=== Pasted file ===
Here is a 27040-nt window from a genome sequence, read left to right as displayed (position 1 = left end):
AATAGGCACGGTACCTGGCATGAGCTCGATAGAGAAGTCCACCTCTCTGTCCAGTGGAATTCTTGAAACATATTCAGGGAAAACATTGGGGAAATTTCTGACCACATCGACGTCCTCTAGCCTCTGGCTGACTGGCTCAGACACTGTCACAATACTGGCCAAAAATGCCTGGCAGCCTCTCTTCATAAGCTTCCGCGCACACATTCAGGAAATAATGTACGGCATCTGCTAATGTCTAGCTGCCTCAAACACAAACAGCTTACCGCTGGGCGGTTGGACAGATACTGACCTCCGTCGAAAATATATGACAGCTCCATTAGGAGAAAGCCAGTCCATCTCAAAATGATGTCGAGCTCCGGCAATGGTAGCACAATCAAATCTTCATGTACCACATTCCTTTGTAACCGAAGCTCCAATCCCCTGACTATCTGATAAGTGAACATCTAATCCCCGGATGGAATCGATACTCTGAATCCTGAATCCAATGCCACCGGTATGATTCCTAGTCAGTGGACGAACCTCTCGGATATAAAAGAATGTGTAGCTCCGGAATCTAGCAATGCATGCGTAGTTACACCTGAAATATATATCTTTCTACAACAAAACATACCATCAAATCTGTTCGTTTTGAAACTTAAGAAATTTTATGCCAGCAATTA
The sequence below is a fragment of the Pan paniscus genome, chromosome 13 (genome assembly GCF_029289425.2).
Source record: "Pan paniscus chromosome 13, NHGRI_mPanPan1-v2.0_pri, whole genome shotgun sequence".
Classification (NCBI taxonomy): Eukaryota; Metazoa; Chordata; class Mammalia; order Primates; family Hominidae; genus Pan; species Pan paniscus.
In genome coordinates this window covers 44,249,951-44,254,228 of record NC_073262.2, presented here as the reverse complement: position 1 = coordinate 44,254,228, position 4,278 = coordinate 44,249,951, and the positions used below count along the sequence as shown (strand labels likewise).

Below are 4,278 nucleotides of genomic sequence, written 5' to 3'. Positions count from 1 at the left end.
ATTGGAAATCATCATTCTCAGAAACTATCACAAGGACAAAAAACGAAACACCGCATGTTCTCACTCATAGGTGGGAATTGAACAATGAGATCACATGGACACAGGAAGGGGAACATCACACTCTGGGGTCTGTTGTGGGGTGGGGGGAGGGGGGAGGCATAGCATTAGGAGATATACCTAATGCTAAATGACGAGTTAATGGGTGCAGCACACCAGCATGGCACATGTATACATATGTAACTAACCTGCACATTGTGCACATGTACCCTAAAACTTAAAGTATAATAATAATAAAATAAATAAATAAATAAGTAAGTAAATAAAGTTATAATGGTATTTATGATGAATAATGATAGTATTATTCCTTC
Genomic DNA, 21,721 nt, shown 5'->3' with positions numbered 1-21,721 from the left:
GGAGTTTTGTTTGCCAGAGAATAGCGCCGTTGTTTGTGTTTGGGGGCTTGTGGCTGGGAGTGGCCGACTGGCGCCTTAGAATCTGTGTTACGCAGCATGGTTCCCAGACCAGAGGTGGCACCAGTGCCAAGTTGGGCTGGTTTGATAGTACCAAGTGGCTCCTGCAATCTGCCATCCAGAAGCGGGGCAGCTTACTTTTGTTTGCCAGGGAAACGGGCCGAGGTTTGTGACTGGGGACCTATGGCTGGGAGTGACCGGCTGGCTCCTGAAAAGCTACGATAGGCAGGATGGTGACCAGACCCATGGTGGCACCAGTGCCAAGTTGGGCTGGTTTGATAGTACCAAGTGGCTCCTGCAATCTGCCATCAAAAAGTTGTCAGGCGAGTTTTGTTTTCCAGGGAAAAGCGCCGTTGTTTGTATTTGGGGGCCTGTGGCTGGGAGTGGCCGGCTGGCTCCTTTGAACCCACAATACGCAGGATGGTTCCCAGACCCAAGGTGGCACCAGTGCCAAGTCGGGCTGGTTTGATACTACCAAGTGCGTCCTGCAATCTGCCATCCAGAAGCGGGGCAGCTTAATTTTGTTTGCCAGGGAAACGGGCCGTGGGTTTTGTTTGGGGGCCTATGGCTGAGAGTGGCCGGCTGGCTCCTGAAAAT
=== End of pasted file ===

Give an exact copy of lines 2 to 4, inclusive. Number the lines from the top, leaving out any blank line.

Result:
AATAGGCACGGTACCTGGCATGAGCTCGATAGAGAAGTCCACCTCTCTGTCCAGTGGAATTCTTGAAACATATTCAGGGAAAACATTGGGGAAATTTCTGACCACATCGACGTCCTCTAGCCTCTGGCTGACTGGCTCAGACACTGTCACAATACTGGCCAAAAATGCCTGGCAGCCTCTCTTCATAAGCTTCCGCGCACACATTCAGGAAATAATGTACGGCATCTGCTAATGTCTAGCTGCCTCAAACACAAACAGCTTACCGCTGGGCGGTTGGACAGATACTGACCTCCGTCGAAAATATATGACAGCTCCATTAGGAGAAAGCCAGTCCATCTCAAAATGATGTCGAGCTCCGGCAATGGTAGCACAATCAAATCTTCATGTACCACATTCCTTTGTAACCGAAGCTCCAATCCCCTGACTATCTGATAAGTGAACATCTAATCCCCGGATGGAATCGATACTCTGAATCCTGAATCCAATGCCACCGGTATGATTCCTAGTCAGTGGACGAACCTCTCGGATATAAAAGAATGTGTAGCTCCGGAATCTAGCAATGCATGCGTAGTTACACCTGAAATATATATCTTTCTACAACAAAACATACCATCAAATCTGTTCGTTTTGAAACTTAAGAAATTTTATGCCAGCAATTA
The sequence below is a fragment of the Pan paniscus genome, chromosome 13 (genome assembly GCF_029289425.2).
Source record: "Pan paniscus chromosome 13, NHGRI_mPanPan1-v2.0_pri, whole genome shotgun sequence".